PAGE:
1. Before any equipment is brought into the park, it will be pressure or steam washed in order to remove seed-containing soil. Examples of equipment are backhoes, tractors, loaders, excavators, dozers, bobcats, wheeled compressors, or trucks and trailers that have traveled off-road. This restriction shall not apply to equipment responding to initial attack of wildland fire where fire spread is threatening life or property.

  1. Staff is encouraged to wash equipment that has been off-road before moving it from place to place within the park, particularly when moving from lower to higher elevations.

  1. Topsoil shall not be imported into the park.

  1. Construction and restoration materials will be free of invasive weed seeds or other propagative plant parts. Such materials include boulders, soil, sand, gravel, rock, road base, straw, and silt and erosion control materials. Weed-free status may be ensured by pressure washing, steam washing, fumigation, heat sterilization, or certification from the supplier. Eliminating invasive plant seeds may raise the cost of some projects, but will prevent much more costly and prolonged invasive plant control efforts in the future.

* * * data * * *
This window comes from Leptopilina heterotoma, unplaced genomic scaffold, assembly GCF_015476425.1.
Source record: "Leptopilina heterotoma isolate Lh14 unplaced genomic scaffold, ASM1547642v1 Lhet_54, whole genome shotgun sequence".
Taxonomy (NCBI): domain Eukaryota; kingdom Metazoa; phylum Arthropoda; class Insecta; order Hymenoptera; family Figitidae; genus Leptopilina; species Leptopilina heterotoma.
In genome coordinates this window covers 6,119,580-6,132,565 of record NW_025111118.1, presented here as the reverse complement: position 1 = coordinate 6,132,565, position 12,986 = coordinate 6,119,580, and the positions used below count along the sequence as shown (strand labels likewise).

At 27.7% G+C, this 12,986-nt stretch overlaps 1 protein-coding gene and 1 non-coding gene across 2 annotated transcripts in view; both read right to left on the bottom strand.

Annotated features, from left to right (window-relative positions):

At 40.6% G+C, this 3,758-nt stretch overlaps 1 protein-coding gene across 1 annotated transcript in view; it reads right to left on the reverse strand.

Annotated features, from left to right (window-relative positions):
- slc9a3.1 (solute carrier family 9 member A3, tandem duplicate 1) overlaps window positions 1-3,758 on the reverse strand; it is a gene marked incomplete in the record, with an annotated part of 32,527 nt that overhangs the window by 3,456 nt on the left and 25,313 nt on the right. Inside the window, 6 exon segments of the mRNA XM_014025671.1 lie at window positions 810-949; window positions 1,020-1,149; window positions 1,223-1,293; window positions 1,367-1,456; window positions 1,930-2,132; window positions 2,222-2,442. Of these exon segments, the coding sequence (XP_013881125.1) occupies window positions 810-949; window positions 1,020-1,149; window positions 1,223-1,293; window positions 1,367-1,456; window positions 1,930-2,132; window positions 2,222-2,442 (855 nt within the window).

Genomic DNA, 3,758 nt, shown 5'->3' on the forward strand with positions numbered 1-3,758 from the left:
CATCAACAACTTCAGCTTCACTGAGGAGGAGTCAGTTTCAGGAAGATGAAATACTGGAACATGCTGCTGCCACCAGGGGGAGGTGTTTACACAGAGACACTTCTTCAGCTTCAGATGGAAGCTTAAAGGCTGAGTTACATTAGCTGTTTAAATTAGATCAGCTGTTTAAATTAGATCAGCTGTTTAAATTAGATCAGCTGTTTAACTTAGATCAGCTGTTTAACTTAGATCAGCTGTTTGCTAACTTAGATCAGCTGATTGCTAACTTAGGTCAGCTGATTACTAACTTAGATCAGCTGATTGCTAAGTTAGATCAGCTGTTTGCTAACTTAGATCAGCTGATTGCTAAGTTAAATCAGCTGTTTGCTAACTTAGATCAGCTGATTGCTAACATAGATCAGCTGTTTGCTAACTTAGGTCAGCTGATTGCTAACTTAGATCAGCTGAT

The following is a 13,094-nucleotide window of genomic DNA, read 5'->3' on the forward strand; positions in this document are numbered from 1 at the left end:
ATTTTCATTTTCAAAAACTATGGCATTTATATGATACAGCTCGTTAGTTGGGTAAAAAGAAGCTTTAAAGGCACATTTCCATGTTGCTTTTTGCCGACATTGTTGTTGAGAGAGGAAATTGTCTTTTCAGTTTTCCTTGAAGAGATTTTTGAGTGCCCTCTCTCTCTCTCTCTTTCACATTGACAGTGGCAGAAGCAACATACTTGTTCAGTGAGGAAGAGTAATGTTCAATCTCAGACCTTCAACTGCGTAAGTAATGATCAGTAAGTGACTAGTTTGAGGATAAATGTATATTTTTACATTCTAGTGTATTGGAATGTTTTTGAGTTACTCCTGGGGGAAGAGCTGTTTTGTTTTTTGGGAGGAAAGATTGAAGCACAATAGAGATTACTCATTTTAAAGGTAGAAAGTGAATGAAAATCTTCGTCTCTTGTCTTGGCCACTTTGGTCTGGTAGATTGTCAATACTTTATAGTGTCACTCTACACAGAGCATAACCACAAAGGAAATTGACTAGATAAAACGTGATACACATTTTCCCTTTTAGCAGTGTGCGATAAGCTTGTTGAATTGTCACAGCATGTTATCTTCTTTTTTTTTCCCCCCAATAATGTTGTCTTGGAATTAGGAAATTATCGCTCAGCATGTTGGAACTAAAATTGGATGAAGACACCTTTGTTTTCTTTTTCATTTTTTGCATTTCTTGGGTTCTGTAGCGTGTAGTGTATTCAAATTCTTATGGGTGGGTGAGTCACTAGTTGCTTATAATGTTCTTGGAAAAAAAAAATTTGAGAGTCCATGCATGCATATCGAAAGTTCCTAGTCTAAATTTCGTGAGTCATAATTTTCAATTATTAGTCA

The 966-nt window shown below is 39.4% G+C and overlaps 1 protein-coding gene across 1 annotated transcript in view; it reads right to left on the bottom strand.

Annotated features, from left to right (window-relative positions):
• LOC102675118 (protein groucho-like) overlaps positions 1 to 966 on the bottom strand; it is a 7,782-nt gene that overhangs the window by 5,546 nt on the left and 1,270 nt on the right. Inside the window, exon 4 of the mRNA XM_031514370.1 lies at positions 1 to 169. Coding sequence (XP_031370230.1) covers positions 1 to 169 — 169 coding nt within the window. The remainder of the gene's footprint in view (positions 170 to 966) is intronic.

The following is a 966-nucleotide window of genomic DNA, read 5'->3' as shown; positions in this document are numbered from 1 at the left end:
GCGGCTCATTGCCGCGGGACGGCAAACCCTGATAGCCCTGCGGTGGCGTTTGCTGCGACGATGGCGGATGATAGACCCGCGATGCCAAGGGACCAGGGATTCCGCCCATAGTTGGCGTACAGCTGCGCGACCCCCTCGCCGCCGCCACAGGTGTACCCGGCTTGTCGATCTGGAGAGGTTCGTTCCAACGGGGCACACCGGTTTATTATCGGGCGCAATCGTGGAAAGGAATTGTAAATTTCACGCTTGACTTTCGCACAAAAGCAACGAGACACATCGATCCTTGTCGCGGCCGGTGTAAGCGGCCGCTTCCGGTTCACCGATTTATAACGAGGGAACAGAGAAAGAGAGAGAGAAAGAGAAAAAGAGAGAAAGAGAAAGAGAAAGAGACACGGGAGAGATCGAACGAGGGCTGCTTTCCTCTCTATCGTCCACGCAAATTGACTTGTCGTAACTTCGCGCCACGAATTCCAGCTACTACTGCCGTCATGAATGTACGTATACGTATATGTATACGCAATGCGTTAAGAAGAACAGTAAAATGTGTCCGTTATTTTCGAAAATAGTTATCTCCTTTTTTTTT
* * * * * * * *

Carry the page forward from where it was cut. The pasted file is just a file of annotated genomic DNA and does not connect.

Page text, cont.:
1. Large quantities of construction and restoration materials may be prohibitively expensive to sterilize. The risk of importing invasive plants in bulk materials will be minimized by inspecting proposed quarries or source sites for presence of invasive plants. If no local weed-free sources can be located, potentially contaminated materials may be accepted if mitigation is implemented. Mitigation might include stripping the top 12 inches of material or requiring fresh material stored less than one month, as specified by Vegetation Management staff.